Calgary artist shortlisted, E. coli is back in Edmonton, Saskatoon’s Egg Money, and Winnipeg community club wants controversial fire hall
Jason De Haan at the 2010 Alberta Biennial
Jason De Haan, a multidisciplinary artist from Calgary, had found it difficult to lock down studio space to hone his craft, even if he is one of five artists shortlisted for the 2013 Sobey Art Award. The Sobey Award is akin to the Turner Prize in the United Kingdom. It is quite a great honour and includes a $50,000 prize to the winner.
While De Haan’s roots have been in Calgary for the past 10 years, the graduate of Alberta College of Art and Design has been bouncing back and forth to New York (where he has been completing his masters at Bard College), Toronto (where he is a part of a show featuring the Sobey Award shortlisted artists), and Norway where he was one of 22 artists on an expedition on a cruise to the edge of the North Pole in October.
After one of his temporary 50 studios was shut down in August, he was able to snag another one. He says it’s a cool building next to St. Stephen’s Church that was built in the 1920s. A bunch of plywood divides the space on the inside of this old and junky building and will be the home for this Calgary creator, at least for a while.
“I was kind of resigned to the fact that I’d end up in somebody’s garage, or something like that, so this is nice and serendipitous,” says De Haan.
E. coli in Edmonton
Holy cow! Another case of E. coli has been confirmed in Edmonton that shares the same genetic strain of 17 previous illnesses related to beef products stemming from XL Foods. Health authorities are currently investigating.
More than 2,000 products from XL Foods were pulled from store shelves in September and October as a result of the biggest meat recall in Canadian history. This new case was confirmed on Wednesday by the Public Health Agency of Canada. It is the eighth to occur in Alberta since E. coli was discovered in products from the Edmonton-based company. There have also been six cases in Quebec, three in British Columbia and one in Newfoundland and Labrador.
The most recent case involves someone in Edmonton, who became ill on or about Oct. 15 after eating beef that had been purchased earlier and stored in the freezer, says John Muir a spokesman for Alberta Health Minister Fred Horne. Six people have required hospitalization, 10 of the people afflicted have been men and victims range from the age of five to 63.
Saskatoon’s Egg Money sculpture
Many of the sculptures that stand in your city have a great story behind them, and Egg Money is no exception. It depicts a bronze boy and girl, and what one can assume to be their mother feeding five chickens. Around these figures are names engraved in granite blocks.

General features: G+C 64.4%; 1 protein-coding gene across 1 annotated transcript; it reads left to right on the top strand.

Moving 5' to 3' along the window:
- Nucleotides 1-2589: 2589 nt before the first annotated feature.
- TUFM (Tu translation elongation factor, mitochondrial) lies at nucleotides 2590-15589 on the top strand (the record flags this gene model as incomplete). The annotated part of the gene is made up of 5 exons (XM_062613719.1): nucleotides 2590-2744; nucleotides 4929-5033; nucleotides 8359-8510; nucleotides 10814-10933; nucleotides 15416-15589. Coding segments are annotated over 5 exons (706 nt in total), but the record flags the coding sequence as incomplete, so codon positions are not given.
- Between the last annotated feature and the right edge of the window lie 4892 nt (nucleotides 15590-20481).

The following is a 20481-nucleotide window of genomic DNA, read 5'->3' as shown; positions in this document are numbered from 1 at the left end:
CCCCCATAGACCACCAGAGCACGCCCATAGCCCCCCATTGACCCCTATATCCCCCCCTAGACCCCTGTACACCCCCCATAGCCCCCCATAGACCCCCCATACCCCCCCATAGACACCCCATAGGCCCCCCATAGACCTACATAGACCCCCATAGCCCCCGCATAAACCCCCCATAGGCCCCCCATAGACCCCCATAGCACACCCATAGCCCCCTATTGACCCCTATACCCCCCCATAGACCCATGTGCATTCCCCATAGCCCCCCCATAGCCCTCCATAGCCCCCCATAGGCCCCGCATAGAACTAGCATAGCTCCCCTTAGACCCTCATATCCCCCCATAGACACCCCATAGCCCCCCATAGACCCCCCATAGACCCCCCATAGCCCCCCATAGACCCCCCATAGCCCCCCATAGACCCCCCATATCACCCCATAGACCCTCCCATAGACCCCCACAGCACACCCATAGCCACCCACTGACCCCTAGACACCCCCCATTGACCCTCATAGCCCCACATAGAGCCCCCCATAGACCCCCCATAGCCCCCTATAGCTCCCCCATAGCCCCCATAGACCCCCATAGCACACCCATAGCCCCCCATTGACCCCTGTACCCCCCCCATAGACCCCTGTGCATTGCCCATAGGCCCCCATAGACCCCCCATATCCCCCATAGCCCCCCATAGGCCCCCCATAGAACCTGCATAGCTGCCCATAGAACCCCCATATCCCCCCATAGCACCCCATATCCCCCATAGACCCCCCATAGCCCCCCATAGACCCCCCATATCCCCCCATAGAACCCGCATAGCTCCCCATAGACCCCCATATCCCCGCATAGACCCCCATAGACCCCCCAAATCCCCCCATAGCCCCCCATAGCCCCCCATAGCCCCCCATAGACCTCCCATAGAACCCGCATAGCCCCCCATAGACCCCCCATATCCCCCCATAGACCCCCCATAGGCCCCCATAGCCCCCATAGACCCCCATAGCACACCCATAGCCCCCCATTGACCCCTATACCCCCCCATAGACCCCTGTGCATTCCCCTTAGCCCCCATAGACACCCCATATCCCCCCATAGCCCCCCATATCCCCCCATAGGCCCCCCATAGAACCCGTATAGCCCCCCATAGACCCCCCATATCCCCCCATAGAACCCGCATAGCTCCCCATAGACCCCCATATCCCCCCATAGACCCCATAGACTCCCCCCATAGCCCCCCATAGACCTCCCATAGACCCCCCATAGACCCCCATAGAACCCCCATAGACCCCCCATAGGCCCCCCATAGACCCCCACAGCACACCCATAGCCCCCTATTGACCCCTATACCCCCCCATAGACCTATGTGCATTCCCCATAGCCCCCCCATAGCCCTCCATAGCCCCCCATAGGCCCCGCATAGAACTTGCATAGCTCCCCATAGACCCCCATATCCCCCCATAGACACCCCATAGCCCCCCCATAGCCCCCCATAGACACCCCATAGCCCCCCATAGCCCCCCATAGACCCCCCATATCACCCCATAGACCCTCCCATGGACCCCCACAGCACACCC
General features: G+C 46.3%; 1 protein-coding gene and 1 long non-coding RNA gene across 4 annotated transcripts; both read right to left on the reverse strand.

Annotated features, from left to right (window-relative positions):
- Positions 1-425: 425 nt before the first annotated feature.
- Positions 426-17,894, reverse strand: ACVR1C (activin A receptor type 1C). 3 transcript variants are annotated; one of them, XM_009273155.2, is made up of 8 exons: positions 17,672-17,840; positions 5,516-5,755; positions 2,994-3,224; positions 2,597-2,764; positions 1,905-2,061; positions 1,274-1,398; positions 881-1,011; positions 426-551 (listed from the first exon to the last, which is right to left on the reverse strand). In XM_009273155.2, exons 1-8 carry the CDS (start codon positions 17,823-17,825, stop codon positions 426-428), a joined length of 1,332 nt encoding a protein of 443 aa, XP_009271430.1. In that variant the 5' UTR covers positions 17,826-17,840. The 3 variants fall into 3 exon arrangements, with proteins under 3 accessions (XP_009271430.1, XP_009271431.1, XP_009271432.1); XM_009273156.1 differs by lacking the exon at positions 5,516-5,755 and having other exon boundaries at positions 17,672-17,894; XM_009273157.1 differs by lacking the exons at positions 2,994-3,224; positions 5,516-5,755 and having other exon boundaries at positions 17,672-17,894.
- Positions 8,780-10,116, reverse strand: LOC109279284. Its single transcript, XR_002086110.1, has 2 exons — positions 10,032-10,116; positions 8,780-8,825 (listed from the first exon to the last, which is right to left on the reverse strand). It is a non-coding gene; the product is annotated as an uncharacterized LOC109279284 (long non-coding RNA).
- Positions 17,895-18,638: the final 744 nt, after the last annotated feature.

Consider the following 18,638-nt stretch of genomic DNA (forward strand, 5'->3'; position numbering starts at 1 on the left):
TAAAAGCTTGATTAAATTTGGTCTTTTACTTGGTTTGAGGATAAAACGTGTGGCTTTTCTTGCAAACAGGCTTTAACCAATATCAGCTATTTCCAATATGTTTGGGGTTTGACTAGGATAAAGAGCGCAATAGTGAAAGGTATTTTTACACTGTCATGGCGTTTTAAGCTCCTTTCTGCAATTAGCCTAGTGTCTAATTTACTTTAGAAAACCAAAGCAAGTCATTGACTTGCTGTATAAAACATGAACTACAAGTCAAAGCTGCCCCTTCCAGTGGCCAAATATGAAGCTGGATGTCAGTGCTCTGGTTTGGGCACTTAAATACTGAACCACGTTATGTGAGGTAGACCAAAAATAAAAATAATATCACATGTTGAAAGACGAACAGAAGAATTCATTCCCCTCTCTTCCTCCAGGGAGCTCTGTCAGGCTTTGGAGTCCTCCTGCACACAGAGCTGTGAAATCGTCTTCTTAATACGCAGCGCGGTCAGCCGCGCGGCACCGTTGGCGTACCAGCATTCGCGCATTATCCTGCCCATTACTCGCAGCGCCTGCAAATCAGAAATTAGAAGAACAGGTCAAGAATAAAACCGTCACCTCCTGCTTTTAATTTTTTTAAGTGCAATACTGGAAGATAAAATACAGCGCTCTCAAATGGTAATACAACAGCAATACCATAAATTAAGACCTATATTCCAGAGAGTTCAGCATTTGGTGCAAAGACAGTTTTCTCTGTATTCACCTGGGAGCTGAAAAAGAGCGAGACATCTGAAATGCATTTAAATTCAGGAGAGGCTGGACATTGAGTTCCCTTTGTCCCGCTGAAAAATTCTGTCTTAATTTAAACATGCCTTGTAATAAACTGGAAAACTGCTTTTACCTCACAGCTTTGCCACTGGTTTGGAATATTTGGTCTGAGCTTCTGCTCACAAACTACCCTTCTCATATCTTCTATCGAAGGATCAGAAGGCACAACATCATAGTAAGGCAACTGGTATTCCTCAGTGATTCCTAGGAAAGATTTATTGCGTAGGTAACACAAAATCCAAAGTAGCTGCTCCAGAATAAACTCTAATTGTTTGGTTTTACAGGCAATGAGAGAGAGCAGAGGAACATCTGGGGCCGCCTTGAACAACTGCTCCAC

The names on these granite blocks belong to 24 real Saskatchewan pioneer women, who came to our province in the late 1800s and early 1900s from Europe and North America. They represent a number of ethnic backgrounds such as Russian, Ukrainian, Swedish, Scottish, Norwegian, Hungarian, American, British, French, and German.
To compliment this statue a group of four women from the German Days Committee put together a book also called Egg Money. The lives of these ordinary, yet extraordinary women are recalled by their families and celebrated in this book along with a settlement map for each story. The Egg Money book can be purchased in bookstores across the province or ordered from the publishers, DriverWorks Ink. Regina
Grosvenor fire hall
There has been a lot of controversy about what will be done with the Grosvenor fire hall, which was one of three buildings involved in a land swap before the city’s deal with Shindico went sour. Now the Corydon Community Club wants a piece of the action.
Sir John Franklin Community Centre, which belongs to the Corydon Community Club, is located directly south of the former station. They could use the land to expand their home soccer field to regulation size, says community club president Pat O’Connor.
“Smaller kids can play on smaller fields, but as you get the older ages, you need to have security and the safety zones around the fields,” O’Connor said.
If the community club’s wish was granted, the bus loop that currently runs around the fire hall around would have to be relocated.
Chadd Cawson is an intern at Spectator Tribune. Follow him at: @ChaddCawson
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